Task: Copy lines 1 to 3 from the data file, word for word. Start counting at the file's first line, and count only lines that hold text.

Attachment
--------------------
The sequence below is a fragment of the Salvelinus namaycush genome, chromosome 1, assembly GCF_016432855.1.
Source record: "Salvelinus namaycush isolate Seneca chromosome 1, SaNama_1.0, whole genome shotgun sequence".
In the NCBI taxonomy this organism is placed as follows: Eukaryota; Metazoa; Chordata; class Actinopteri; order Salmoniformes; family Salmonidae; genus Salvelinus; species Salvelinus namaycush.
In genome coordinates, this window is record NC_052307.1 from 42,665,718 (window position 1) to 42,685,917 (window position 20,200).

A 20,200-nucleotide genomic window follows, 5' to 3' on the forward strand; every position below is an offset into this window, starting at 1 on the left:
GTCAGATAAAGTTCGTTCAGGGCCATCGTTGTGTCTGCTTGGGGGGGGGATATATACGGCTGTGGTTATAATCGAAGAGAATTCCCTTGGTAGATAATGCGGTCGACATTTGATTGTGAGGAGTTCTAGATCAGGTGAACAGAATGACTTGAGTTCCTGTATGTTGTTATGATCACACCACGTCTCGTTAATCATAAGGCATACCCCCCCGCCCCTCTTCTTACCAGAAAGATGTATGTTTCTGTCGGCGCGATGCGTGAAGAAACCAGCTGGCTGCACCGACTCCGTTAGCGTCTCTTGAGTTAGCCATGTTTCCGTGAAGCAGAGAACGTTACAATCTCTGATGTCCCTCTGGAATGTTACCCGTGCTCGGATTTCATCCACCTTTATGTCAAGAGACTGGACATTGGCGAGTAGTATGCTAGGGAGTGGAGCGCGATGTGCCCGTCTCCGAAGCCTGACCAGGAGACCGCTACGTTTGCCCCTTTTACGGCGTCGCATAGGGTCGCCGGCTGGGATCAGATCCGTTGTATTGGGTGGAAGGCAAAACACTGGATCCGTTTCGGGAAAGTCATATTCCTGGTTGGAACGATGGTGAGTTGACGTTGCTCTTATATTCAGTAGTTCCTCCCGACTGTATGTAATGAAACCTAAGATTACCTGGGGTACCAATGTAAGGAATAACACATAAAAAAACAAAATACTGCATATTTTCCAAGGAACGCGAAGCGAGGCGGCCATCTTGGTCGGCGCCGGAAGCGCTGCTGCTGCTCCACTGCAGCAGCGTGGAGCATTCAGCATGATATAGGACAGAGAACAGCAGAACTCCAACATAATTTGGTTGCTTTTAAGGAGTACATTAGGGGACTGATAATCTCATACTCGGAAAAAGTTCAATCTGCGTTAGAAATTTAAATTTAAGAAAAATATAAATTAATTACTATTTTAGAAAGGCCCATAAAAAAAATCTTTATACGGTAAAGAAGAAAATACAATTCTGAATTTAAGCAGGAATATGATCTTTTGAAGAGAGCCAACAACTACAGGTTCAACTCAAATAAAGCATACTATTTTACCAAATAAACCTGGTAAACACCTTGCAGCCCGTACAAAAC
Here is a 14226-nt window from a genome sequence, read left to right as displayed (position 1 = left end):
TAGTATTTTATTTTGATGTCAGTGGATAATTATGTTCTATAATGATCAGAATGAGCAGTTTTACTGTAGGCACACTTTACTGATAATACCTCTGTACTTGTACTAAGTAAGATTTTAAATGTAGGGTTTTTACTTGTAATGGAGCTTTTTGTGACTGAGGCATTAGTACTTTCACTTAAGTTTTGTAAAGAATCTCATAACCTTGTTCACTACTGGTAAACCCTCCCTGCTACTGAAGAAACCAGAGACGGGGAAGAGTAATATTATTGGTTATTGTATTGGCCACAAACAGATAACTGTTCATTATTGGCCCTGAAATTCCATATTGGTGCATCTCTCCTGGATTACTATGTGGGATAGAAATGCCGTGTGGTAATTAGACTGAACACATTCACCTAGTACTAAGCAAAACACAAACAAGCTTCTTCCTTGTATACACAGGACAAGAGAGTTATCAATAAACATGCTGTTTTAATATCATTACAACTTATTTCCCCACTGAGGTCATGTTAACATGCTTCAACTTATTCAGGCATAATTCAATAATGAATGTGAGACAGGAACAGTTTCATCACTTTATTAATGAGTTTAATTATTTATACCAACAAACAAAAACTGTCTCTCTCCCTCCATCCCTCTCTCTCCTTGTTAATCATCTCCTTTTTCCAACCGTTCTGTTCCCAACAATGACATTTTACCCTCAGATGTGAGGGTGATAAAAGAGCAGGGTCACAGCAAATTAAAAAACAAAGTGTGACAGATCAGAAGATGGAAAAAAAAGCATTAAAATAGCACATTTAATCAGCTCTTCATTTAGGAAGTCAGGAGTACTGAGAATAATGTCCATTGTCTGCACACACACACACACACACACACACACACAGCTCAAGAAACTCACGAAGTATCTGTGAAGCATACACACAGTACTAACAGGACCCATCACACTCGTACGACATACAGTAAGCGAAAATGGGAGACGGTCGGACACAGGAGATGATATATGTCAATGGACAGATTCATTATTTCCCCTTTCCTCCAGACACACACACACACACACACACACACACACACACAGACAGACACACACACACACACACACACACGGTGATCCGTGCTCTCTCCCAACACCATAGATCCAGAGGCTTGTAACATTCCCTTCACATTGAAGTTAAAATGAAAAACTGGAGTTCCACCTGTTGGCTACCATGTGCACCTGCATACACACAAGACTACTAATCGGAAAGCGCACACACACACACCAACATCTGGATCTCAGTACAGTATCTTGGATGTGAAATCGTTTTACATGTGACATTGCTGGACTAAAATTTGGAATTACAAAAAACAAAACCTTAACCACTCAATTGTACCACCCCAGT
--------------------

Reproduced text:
The sequence below is a fragment of the Salvelinus namaycush genome, chromosome 1, assembly GCF_016432855.1.
Source record: "Salvelinus namaycush isolate Seneca chromosome 1, SaNama_1.0, whole genome shotgun sequence".
In the NCBI taxonomy this organism is placed as follows: Eukaryota; Metazoa; Chordata; class Actinopteri; order Salmoniformes; family Salmonidae; genus Salvelinus; species Salvelinus namaycush.